Researchers have developed a new blood test that can predict with 90% accuracy whether a healthy person will develop Alzheimer’s or cognitive decline within 3 years. They report how they identified and validated the 10 biomarkers that form the basis of the test in a study published in Nature Medicine.

Study leader Howard J. Federoff, a professor of neurology at Georgetown University Medical Center in Washington, DC, says:

“Our novel blood test offers the potential to identify people at risk for progressive cognitive decline and can change how patients, their families and treating physicians plan for and manage the disorder.”

Rates of Alzheimer’s disease – a condition that gradually clogs up and kills brain cells and leads to memory loss and mental decline – are rising rapidly around the globe. The disease mostly affects older people, although there are rare forms that can start earlier in life.

In 2010, there were 35 million people with Alzheimer’s disease worldwide. The World Health Organization (WHO) predicts this number will double every 20 years, rising to 115 million by 2050.

Ability to detect Alzheimer’s in preclinical stages is key

There are currently no treatments that cure or halt the disease, something scientists believe could be due to our inability to detect it before it has progressed to the point where clinical symptoms emerge.

Blood test
Researchers have created a new blood test that predicts with 90% accuracy who will develop a form of cognitive impairment within 3 years.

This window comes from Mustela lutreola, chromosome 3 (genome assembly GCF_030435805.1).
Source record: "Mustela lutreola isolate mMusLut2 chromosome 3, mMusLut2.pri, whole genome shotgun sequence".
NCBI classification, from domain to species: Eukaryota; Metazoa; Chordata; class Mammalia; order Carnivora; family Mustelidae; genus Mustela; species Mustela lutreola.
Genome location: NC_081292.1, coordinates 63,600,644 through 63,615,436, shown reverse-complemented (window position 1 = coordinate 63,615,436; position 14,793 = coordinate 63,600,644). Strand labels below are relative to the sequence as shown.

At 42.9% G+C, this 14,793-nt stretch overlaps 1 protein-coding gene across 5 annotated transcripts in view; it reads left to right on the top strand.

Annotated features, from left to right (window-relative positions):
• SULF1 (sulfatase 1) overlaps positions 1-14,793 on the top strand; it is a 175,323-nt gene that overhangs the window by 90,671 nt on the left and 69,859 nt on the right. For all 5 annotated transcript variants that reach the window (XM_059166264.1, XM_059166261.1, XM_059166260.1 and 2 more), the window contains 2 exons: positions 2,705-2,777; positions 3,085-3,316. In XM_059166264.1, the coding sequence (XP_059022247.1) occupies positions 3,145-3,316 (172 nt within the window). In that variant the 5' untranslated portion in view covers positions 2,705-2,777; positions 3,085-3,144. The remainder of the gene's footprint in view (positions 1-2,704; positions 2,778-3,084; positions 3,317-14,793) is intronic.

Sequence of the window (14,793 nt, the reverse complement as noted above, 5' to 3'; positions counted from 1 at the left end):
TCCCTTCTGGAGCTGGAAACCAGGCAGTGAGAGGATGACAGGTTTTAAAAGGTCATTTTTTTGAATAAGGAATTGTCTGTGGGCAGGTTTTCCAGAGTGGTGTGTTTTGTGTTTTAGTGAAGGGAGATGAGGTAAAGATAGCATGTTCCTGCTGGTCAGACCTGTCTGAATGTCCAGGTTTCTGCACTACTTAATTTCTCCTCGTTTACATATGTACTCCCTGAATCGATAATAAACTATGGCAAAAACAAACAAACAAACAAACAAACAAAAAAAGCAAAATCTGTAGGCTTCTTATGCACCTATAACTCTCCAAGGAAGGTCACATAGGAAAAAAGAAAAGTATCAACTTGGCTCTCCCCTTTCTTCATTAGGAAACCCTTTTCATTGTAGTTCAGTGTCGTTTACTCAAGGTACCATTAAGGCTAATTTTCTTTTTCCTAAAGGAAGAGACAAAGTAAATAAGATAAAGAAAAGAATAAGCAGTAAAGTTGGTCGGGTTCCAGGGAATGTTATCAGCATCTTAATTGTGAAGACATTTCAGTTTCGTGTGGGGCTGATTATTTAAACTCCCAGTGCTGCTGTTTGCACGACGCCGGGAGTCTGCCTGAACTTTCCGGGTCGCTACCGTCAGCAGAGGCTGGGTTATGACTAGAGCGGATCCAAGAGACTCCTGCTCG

Prof. Federoff explains that while there have been many attempts to produce drugs that slow or reverse Alzheimer’s, they have all failed, and one reason could be because the drugs are tested at too late a stage of the disease.

Therefore, he and his colleagues focused on the preclinical stage of the disease, looking for biomarkers or telltale molecules that begin circulating in the blood before the disease takes hold.

Every year for 5 years, the researchers tested memory and mental skills, and blood samples of over 500 participants over the age of 70.

They then took the data of 53 participants who developed Alzheimer’s or mild cognitive impairment (MCI) and compared it with 53 who remained cognitively healthy. They used mass spectrometry to analyze the blood samples. This method is used to pinpoint the unique chemical signature of molecules.

The facts on Dementia in Ireland: Creating Excellence in Dementia Care: A Research Review for Ireland’s National Dementia Strategy report published in January 2012, and undertaken by staff in Trinity College and in NUI Galway, reports key findings from an extensive review undertaken on dementia to inform and underpin the Irish government’s forthcoming National Dementia Strategy. Currently about 41,700 people with dementia in Ireland most of whom have some form of home care. An estimated 3,583 (8.6% of all people with dementia) have early onset and most of these are men. Approximately 4,000 new cases of dementia arise in Ireland every year. Findings show that early diagnosis and sometimes any diagnosis is the exception rather than the rule.